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3 Communication Experiments I Tried in 2016

Communication is everything.


Not just in business, but in life.

Communication is what lets us connect. It’s the source of all progress. Heck, communication is what makes us human.

But not all communicators, or communication styles, are created equal.

In many cases, communication is the skill that separates the massively successful from the rest of the pack.

As a business owner, an entrepreneur, and a public persona, communication is absolutely integral to my livelihood.

I’m constantly striving to connect with people on a deeper, more meaningful level.

It’s something I want to get better and better at, but it doesn’t happen over night, and it definitely doesn’t happen alone.

Leveraging the advice of some brilliant communicators and entrepreneurs, here are 3 communication experiments I tried in 2016:


1) More Stories

Stories are how we make sense of the world. They are the most effective way for us to communicate a message that actually resonates.

One of the ways I improved my storytelling in 2016 was to dig deep into Don Miller’s teachings in StoryBrand. I put a special focus on making intentional use of the 7 components of an effective story.

Another thing I did was actively practising storytelling to discover what works.

For example, one story I used in a BIG presentation this year was a bit ‘edgy’, so I first shared it with some mastermind partners. This gave me a chance to see real reactions, to observe what worked and what didn’t.

I also practised storytelling by sharing stories on Facebook… particularly about funny situations with my kids. I experimented with how details can bring a story to life and how timing can make it more effective. I watched comedians to emulate their performance tactics.

The key thing I discovered is that you have to LOOK for stories to tell.

This could mean stories of your customers (success, sticking points, highs, lows), things that make you laugh, things that frustrate you.

And when you have a story, document it right away. Because the ‘juice’ of a story comes from the details, and you can best describe the details when the story is fresh.


2) More Range

Another communication experiment I tried was adding more range to my presentations.

Because I tend to be a high energy guy, but high energy all the time can be too much.

It’s like having the volume on full blast all the time.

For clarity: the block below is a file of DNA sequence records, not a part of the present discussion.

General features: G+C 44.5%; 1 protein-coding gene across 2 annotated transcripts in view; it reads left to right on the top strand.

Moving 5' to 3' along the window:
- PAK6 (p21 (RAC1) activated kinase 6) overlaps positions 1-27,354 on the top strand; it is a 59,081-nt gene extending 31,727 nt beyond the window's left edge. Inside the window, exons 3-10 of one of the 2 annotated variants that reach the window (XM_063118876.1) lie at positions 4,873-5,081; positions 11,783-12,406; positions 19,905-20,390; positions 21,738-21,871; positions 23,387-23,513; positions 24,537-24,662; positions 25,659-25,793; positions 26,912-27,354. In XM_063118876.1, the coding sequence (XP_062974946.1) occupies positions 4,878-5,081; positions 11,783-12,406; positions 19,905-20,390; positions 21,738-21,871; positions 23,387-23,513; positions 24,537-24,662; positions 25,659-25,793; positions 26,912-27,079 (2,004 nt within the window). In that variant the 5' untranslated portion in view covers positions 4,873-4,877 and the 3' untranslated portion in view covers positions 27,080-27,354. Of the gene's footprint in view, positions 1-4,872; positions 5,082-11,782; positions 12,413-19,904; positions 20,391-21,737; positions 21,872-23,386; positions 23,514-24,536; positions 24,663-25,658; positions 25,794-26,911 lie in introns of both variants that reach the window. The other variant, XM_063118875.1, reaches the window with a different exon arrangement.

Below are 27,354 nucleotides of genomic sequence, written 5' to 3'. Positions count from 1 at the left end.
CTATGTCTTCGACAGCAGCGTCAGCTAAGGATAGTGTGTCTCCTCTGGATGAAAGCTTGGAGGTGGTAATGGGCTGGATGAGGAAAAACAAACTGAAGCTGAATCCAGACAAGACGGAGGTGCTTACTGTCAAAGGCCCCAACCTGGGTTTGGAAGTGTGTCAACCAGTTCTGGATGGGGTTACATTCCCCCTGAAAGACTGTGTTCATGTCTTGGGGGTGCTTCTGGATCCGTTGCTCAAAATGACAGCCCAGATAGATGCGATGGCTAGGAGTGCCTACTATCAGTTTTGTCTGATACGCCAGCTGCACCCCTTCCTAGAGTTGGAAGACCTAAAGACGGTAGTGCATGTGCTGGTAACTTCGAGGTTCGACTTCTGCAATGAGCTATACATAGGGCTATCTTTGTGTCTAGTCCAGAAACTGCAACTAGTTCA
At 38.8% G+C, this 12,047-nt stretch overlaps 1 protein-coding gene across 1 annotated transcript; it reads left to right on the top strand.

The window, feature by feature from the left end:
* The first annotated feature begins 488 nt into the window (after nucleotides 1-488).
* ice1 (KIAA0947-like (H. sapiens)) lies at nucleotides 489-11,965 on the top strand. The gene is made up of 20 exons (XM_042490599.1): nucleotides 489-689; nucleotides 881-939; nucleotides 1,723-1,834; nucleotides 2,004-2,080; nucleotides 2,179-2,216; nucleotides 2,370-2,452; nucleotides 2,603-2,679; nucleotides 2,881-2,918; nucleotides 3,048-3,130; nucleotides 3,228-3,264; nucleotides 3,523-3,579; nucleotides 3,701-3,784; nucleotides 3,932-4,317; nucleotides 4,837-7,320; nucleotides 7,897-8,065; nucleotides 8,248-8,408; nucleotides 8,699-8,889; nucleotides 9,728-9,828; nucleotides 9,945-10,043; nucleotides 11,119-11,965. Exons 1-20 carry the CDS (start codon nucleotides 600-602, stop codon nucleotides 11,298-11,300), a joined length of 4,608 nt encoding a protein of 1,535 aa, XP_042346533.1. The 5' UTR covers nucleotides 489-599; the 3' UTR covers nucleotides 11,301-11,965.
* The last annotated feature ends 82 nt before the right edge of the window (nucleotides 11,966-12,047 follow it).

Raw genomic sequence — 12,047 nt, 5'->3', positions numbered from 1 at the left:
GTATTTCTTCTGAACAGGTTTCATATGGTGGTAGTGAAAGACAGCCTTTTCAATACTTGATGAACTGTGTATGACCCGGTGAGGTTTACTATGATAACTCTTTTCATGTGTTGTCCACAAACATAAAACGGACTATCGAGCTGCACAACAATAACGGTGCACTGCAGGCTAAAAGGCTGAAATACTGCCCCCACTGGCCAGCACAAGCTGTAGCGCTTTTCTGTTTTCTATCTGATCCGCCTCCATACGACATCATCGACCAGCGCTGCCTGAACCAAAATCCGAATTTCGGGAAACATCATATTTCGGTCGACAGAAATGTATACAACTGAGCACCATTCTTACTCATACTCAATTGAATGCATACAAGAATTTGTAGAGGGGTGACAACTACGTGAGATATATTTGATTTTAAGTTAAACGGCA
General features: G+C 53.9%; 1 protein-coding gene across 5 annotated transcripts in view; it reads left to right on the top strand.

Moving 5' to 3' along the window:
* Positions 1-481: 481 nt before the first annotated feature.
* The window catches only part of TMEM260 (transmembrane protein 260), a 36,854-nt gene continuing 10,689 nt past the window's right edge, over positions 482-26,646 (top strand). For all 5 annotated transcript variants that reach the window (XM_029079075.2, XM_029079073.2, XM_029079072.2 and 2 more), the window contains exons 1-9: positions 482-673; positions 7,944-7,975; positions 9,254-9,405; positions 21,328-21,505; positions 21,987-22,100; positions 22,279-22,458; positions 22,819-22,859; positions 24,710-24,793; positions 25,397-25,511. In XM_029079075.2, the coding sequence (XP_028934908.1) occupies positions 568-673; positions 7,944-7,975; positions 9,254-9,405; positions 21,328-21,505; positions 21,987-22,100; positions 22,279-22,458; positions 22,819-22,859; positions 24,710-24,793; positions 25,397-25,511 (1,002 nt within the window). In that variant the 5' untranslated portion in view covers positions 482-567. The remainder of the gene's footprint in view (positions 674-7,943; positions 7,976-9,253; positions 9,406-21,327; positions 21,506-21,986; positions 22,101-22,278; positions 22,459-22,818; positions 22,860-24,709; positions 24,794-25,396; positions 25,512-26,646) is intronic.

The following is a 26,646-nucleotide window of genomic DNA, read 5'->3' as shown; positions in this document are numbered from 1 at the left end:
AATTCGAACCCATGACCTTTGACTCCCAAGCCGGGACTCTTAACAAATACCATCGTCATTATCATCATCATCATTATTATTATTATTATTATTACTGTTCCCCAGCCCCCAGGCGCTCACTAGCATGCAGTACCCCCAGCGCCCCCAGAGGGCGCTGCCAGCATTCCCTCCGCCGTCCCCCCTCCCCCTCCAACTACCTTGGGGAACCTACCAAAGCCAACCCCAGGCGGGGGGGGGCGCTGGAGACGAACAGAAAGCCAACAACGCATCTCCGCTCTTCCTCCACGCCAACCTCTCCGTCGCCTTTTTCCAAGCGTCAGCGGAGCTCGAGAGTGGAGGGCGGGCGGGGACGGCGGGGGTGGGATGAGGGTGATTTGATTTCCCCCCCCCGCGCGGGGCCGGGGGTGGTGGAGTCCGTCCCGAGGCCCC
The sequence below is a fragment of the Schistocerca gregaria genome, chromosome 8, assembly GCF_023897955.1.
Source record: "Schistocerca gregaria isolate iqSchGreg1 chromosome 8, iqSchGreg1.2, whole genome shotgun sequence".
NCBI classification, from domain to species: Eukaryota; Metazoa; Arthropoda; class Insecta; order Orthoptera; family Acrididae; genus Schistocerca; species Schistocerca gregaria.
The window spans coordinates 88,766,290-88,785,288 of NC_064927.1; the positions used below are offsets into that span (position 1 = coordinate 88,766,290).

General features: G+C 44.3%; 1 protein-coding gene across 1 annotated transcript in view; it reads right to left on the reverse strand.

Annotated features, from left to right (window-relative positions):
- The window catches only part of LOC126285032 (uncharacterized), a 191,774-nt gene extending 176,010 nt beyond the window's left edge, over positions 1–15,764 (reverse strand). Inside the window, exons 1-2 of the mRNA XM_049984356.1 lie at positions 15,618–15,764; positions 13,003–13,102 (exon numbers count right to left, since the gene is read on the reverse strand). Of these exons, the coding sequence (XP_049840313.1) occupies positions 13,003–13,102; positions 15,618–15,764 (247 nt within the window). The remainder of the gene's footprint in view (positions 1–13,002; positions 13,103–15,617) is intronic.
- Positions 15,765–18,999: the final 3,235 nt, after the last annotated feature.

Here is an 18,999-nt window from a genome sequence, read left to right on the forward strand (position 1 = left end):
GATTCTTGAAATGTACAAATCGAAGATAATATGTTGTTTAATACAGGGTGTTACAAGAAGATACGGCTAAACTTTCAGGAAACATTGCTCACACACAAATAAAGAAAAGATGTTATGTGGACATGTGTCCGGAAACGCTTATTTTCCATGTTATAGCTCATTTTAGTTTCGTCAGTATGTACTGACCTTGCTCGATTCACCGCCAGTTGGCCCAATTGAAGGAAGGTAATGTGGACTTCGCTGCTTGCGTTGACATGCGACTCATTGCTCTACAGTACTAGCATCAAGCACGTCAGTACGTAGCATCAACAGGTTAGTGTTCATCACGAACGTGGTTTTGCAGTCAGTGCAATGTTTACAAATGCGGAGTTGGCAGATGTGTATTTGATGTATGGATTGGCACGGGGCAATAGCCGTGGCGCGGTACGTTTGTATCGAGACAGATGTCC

So I’ve been working hard to identify when high energy is good and when I need to intentionally tone it down and provide more range.

This means incorporating a mix of high energy, soft energy, happy stories, sad stories, practical content, inspirational content; it’s the mix that creates the connection.

For example, when I spoke to over 4000 entrepreneurs in Brazil this year, I got the crowd hyped up by starting my presentation with the clip of an iconic moment in Brazilian football history.

As soon as the hype died down, I transitioned into a softer reflective exercise with the lights dimmed to provide contrast.

In 2016 I was reminded of the immense importance of communicating in a way that appeals to both the head and the heart.


3) Focusing on the ‘First and Last’

The final communication experiment I tried was something I learned from communication coach Victoria Labalme.

The tactic is what Victoria calls ‘first and last’ – making a special effort to start and end strong in all of your communications.

Think of your webinars, live presentations, marketing campaigns – or even a night when you’re hosting guests – as a timeline.

Like a good book or movie, that timeline should be punctuated with a compelling beginning and a satisfying or provocative ending.

Everything in between matters, but no where near as much as how you start and finish.

So in my presentations, I became very conscious of involving or engaging people early with high energy, questions, and special exercises.

I also became very intentional about how I’d end presentations. I always wanted to be clear about providing next steps and including some element that pulled everything together.